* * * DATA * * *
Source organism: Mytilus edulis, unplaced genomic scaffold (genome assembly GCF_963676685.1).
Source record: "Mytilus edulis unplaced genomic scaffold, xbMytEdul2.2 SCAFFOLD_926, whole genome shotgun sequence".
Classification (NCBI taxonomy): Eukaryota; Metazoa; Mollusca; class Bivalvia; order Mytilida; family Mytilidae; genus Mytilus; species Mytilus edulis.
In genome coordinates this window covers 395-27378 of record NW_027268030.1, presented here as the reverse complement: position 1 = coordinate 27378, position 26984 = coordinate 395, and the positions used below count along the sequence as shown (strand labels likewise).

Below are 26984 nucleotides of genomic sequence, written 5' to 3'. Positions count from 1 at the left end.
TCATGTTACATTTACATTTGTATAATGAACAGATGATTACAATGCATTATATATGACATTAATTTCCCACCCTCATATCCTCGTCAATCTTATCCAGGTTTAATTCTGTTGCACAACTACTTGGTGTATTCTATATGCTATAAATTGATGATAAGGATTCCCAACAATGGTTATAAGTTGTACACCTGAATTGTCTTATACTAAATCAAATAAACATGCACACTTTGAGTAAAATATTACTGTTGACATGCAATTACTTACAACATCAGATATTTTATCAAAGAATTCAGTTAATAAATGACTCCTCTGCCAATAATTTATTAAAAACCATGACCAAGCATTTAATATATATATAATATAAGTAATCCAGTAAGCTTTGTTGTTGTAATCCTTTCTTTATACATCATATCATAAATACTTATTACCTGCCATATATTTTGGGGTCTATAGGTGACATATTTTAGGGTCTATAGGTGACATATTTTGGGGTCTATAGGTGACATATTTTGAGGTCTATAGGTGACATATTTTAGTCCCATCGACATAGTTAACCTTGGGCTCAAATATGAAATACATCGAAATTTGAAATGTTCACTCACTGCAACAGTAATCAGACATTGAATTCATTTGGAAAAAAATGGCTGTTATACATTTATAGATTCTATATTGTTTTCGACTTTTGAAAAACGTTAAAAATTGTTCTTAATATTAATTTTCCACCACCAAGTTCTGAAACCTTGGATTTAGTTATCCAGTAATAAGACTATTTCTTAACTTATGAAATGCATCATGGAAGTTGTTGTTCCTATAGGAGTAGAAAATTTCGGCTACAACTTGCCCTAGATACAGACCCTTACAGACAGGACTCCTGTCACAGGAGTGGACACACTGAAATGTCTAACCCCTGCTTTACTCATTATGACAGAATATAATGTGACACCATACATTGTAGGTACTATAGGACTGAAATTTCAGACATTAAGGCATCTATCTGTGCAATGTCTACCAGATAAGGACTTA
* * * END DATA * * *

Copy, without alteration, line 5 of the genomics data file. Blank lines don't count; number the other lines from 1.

Below are 26984 nucleotides of genomic sequence, written 5' to 3'. Positions count from 1 at the left end.